Science and resultant technology may well have made Low Boom supersonic flight practical. A 100 to 150 passenger aircraft could fly NY to LA in something like 2 hours, making one day two way coast to coast trips a practical comfortable reality for premium passengers. This has been impossible because of the glass breaking, cattle disturbing sonic boom, but now aerodynamics and aircraft technology have shown a road forward.
With the ending of NASA’s last ‘five year plan’ on ultra efficient airliners, money will be available to build a scale but largish (fighter sized I’d guess) x-plane to make test flights provingthe boom mitigating design techniques. This sounds like a great idea, the sort of thing that NASA should be doing, has been doing, quietly, since its founding as NACA all those decades ago.
Sacharomyces cerevisiae cells in DIC microscopy. Image: Wikipedia.
This was the case when the environment was benign. But when those stable populations were suddenly exposed to a harsh environment, all of the pure co-operator populations survived, while just one of six mixed populations adapted to the fast deterioration in conditions, the researchers found.
Read more at: http://phys.org/news/2013-04-favors-extinction.html#jCp
Proving once more that scum proliferate in the good times and cause catastrophic collapse when the good times end…so it is with yeast so it was with Rome….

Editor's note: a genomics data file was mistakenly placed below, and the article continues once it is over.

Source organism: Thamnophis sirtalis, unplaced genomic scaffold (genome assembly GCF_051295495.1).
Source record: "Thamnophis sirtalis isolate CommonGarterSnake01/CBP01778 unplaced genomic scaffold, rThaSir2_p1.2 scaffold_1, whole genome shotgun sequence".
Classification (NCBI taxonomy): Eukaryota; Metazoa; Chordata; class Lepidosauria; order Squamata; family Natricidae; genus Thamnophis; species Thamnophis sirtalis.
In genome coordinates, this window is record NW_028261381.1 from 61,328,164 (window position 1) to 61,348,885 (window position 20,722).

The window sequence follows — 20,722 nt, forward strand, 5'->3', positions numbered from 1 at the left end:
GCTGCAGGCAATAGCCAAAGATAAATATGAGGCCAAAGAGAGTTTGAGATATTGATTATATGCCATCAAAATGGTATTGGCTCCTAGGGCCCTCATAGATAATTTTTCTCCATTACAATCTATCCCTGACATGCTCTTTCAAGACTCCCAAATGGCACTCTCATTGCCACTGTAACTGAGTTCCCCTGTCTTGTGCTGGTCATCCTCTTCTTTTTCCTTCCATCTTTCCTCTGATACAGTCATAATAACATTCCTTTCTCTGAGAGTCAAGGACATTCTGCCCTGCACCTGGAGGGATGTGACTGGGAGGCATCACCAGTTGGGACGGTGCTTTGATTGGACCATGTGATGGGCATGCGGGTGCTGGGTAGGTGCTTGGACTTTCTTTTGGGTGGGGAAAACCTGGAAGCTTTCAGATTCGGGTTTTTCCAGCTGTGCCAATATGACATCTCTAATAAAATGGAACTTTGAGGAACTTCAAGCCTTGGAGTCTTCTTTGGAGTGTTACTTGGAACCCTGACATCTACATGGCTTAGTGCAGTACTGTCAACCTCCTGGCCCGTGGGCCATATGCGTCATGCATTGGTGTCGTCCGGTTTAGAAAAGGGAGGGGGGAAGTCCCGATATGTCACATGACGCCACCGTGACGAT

Physicists plan to create a “time crystal” — a theoretical object that moves in a repeating pattern without using energy — inside a device called an ion trap. Image: Hartmut Häffner
It appears to violate conventional physics but does it? Seems like this has some chance of creating a link between ‘classic’ and Quantum physics, maybe?
An electron micrograph shows the nanoscale perforations at the surface of the plasmonic coupler. Credit: Jiao Lin and Balthasar Müller.
(Phys.org) —A Harvard-led team of researchers has created a new type of nanoscale device that converts an optical signal into waves that travel along a metal surface. Significantly, the device can recognize specific kinds of polarized light and accordingly send the signal in one direction or another.
Read more at: http://phys.org/news/2013-04-physicists-left-solution-on-chip-optics.html
Pretty important stuff, ducting light around on chips is an important ability for future electronics…or maybe one should say, nano- electro- optic- systems. Cool stuff…